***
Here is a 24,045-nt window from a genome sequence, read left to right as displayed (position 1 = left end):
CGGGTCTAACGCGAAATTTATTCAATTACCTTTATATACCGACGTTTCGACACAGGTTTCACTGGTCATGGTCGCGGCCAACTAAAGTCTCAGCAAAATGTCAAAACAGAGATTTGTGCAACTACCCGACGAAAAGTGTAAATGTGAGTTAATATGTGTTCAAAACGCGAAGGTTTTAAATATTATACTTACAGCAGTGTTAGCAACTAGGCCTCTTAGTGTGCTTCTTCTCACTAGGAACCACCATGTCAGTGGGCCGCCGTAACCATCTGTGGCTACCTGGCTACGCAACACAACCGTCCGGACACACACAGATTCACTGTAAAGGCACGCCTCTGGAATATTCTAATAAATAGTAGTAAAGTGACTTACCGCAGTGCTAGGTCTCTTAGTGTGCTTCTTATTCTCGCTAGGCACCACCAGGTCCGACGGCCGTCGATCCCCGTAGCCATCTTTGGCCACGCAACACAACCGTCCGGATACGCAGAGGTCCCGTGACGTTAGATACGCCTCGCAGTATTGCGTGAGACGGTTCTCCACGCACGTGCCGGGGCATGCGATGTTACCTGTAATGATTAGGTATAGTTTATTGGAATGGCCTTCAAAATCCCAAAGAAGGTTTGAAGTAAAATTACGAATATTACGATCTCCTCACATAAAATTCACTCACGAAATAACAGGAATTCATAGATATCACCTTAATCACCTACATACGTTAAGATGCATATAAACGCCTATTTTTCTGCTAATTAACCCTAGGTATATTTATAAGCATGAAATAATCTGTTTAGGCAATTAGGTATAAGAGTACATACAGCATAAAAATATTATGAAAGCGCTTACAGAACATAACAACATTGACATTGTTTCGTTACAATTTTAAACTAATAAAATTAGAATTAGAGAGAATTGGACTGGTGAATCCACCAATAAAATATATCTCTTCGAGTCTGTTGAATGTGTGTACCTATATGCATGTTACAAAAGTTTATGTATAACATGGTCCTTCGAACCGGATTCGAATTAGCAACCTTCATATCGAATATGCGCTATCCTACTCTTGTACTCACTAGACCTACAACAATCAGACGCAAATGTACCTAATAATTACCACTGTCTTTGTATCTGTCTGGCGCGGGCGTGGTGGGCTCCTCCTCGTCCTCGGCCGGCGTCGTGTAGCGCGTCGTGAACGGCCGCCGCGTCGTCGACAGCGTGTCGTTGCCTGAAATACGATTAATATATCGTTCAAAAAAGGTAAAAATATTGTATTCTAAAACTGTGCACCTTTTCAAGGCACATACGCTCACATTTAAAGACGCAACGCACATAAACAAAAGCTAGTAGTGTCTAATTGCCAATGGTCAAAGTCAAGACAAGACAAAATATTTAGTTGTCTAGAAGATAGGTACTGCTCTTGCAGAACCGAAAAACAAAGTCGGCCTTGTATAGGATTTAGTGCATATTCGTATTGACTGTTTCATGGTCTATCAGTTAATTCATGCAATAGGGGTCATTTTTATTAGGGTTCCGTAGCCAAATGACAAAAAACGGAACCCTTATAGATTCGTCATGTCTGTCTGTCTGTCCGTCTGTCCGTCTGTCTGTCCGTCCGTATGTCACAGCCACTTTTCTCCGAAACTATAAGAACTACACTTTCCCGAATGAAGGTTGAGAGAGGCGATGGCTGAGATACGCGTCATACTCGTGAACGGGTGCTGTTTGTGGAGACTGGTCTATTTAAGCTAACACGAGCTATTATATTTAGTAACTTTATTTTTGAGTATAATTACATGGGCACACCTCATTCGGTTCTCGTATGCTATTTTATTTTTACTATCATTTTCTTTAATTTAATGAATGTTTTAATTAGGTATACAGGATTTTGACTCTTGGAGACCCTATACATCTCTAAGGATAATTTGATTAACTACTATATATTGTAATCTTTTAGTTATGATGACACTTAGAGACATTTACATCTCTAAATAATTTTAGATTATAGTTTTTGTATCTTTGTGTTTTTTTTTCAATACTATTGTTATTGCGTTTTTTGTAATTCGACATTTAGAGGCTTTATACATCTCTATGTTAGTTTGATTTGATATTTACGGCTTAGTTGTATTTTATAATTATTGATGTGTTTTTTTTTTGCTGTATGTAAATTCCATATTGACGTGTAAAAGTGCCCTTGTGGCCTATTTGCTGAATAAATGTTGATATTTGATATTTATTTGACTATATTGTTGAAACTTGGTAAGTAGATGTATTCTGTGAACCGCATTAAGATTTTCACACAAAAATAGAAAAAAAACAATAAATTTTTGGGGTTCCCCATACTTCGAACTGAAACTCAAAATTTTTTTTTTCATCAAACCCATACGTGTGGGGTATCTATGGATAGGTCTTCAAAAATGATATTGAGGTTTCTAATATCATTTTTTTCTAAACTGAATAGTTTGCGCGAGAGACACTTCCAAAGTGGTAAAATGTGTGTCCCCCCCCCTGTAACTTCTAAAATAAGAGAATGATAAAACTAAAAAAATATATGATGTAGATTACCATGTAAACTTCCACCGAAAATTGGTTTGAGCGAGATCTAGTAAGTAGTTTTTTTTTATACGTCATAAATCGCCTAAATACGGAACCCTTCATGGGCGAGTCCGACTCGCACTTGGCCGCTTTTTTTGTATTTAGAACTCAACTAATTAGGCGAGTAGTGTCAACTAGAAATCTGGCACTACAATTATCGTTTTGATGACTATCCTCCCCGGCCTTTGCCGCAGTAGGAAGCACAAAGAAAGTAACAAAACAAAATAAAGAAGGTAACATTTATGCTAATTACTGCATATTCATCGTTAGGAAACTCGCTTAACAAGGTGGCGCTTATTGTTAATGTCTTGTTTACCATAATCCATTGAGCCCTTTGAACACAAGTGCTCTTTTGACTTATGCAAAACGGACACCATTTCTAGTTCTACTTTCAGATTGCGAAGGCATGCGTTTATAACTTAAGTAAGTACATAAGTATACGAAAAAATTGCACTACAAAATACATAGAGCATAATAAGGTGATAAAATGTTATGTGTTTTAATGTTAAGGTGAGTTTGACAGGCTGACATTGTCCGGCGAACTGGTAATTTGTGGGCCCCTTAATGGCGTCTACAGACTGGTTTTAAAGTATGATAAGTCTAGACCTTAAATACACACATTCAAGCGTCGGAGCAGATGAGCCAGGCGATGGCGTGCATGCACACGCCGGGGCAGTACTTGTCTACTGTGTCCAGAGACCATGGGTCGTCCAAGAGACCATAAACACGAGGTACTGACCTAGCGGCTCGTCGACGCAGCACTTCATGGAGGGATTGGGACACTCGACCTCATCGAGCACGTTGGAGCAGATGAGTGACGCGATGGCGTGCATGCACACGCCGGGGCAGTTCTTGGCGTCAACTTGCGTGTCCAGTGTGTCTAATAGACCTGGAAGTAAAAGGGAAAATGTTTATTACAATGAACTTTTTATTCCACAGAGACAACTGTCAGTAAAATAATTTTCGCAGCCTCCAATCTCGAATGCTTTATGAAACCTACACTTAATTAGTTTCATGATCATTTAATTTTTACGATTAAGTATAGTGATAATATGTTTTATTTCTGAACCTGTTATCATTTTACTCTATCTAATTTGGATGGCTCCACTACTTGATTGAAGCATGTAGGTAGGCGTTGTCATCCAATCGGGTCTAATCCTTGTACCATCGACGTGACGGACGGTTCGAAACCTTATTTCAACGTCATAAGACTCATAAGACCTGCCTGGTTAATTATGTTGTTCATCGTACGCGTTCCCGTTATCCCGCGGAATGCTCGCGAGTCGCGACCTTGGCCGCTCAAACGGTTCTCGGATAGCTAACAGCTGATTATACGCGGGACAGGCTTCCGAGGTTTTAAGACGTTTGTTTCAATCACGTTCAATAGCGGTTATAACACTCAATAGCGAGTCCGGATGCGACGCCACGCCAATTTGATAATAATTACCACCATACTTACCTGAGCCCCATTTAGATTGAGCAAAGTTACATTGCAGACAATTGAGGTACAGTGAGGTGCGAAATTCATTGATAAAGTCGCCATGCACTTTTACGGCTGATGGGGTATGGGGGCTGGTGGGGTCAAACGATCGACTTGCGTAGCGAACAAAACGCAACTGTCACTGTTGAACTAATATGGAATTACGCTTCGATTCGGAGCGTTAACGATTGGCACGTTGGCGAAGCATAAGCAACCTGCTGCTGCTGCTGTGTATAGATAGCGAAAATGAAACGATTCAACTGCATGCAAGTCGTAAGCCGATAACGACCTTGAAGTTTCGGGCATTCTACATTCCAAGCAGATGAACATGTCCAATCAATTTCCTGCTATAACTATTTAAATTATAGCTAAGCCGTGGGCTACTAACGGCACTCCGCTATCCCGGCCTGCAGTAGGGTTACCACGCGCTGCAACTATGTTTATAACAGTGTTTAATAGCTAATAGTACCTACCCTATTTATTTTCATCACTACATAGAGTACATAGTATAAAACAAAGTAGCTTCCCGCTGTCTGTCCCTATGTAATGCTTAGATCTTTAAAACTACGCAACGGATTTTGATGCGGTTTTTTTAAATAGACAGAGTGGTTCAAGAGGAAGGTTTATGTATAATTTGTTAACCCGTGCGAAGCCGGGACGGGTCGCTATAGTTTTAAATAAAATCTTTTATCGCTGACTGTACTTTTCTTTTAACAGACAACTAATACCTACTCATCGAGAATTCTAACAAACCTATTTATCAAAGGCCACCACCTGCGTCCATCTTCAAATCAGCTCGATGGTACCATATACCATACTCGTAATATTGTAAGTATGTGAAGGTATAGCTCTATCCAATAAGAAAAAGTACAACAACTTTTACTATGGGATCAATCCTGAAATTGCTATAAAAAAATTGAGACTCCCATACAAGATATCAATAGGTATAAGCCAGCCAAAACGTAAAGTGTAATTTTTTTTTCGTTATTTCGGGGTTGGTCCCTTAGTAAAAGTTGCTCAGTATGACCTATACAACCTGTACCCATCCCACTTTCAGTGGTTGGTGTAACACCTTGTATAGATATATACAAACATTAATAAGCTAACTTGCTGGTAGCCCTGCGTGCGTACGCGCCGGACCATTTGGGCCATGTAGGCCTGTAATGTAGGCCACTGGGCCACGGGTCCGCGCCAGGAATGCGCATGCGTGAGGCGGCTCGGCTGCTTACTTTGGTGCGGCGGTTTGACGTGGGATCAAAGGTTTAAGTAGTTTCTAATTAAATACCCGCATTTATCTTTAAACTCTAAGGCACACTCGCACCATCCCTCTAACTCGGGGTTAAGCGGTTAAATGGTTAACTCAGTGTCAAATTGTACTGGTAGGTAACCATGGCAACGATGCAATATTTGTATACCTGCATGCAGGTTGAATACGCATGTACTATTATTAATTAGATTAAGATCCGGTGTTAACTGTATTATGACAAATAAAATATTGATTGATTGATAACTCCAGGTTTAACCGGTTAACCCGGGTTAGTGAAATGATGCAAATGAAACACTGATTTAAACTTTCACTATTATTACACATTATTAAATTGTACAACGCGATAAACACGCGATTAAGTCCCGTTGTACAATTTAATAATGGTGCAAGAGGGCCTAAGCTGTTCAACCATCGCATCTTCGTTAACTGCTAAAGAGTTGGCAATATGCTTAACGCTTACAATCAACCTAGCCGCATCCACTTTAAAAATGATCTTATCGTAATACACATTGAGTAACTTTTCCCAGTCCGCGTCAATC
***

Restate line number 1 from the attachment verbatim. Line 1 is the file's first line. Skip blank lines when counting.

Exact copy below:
Here is a 24,045-nt window from a genome sequence, read left to right as displayed (position 1 = left end):